Interview: Mallory Knox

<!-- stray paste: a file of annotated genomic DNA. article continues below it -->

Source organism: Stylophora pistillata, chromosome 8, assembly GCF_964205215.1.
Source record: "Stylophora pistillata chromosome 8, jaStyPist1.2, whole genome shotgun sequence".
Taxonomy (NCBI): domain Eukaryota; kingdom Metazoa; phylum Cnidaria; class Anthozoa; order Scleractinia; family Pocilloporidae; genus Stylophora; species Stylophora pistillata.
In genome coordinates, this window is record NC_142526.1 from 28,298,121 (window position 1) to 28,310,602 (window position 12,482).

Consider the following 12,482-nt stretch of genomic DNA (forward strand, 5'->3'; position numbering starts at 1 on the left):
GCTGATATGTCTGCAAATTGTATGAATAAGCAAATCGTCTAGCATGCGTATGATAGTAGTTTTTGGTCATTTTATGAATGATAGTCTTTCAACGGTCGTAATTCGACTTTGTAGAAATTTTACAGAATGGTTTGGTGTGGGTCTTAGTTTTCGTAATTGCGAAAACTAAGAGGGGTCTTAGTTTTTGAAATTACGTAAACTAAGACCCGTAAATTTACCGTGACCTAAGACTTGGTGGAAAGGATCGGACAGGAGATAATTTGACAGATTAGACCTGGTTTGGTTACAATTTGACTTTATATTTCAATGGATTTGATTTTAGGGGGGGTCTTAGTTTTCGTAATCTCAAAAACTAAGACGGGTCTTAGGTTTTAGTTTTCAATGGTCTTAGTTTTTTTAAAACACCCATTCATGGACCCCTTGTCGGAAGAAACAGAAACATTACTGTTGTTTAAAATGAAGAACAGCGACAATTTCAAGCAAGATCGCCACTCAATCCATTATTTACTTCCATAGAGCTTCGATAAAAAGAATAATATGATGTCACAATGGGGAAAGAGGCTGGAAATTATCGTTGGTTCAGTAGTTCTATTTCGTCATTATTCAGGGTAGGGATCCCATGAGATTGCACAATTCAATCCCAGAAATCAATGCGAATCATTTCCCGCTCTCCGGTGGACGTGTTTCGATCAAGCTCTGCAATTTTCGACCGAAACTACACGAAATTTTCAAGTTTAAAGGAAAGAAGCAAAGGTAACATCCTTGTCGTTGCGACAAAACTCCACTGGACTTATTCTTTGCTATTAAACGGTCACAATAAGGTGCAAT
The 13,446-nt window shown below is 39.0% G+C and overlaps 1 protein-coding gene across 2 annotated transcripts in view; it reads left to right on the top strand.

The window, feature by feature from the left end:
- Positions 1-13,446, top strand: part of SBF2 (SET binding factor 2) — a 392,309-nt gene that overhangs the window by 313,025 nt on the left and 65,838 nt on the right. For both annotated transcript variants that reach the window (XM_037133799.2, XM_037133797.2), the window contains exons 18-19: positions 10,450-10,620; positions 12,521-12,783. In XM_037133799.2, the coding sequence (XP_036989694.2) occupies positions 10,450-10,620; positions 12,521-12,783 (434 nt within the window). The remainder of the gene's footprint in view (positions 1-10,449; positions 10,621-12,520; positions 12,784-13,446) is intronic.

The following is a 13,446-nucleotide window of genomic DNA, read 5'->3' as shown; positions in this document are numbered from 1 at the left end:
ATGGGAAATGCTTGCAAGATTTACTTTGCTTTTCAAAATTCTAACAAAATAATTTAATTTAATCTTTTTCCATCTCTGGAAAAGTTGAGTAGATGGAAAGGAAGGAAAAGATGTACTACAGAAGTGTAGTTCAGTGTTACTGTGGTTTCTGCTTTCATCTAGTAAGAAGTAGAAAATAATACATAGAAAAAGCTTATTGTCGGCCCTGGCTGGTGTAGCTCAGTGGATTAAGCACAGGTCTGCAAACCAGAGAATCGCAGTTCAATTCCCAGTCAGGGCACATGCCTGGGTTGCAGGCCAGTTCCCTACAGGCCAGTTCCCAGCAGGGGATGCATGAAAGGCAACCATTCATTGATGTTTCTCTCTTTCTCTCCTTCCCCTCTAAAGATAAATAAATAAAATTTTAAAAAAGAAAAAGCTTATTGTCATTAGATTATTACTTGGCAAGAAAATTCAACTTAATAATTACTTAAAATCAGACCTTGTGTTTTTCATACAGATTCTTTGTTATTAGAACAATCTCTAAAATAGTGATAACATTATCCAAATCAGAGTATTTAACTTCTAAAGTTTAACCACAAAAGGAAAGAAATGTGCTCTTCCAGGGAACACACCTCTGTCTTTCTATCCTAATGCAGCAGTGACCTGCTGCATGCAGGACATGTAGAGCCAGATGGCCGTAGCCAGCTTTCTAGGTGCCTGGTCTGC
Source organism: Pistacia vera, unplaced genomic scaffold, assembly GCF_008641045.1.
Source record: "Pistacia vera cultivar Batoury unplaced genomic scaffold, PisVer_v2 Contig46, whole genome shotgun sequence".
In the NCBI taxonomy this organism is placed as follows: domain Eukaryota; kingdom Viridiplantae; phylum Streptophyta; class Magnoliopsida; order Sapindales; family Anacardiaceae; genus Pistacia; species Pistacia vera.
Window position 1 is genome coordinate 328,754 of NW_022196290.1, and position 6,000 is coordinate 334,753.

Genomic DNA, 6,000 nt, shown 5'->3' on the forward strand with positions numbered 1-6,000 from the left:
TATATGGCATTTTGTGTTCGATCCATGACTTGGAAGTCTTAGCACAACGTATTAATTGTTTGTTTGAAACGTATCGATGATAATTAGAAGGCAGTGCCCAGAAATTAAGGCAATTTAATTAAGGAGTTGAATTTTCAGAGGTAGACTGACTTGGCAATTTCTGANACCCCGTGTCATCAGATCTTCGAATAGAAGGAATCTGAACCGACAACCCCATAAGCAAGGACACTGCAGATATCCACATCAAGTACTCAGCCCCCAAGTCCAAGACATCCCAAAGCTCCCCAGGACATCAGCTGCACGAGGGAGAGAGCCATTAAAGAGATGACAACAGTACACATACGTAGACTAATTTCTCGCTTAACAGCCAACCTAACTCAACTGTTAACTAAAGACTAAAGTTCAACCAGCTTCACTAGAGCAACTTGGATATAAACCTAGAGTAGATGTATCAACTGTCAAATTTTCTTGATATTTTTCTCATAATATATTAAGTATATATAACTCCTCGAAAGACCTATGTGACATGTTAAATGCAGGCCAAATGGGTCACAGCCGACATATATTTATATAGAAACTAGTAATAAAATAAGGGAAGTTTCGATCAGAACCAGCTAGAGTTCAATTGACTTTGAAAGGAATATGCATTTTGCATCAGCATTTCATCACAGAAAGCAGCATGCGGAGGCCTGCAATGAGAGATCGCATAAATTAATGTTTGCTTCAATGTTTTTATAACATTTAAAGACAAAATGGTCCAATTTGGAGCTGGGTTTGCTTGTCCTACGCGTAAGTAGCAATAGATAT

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Time is a proven recipe for success. It produces the best wines, the most famous cheeses, and also - the best albums? Cambridge five-piece Mallory Knox are certainly hoping that this is the case. It’s been just over two years since Asymmetry was released. It was a success for the group, peaking at 16 in the UK albums chart. Not bad for a follow-up album released one year after the alt-rock group first burst onto the music scene. The band announced in November that their third album, Wired, will be released early next year and there’s a sense of excitement when I speak to bassist Sam Douglas. "It’s pretty cool to be able to listen back to something you’ve spent over a year creating.” There’s a tone of frustration too, given the March release date. "All we really want is to get it out there now and show people what we have been working on.” The three years since Asymmetry was written have been long and life-changing. “Life doesn’t wait around for you”, Douglas explains. It’s inevitable that the time spent immersed in the industry will have had a profound impact on the band, particularly given their prominence in the festival scene over the last couple of years. “I think we’ve all grown up a lot, but our love for music has never died”, he muses. There’s something else rather unique about the group - since their formation in 2009, the line up has not changed once. As bands grow up alongside one another, members often come and go. Not here. "Mallory is kinda the glue that holds it all together.” But why the long break? Given the use of tech, and the equipment on offer to the band, it seems baffling that they’ve not had the chance to really get new music out. Douglas shrugs this off. “We aren’t the kind of band that can make music on the road using computers. We’re the kind of band who need a rehearsal room where all five of us can play and be a real band.” It certainly doesn’t seem that tech will take over and dominate the band’s sound. "There’s something about writing a song in a specific moment that I don’t think a computer will ever be able to recreate.” Douglas cannot give their method enough praise. “It gives it a soul, that way." It’s this that he feels differentiates Wired from the band’s previous works, and the band from others. “When you get down to it, everything just feels real. We recorded everything using our hands and our voices which is how this band should be.” The band recorded their album in a somewhat unconventional studio - an old chapel with a “beautiful sounding room”. “Fake pianos and computers don’t work for us.”
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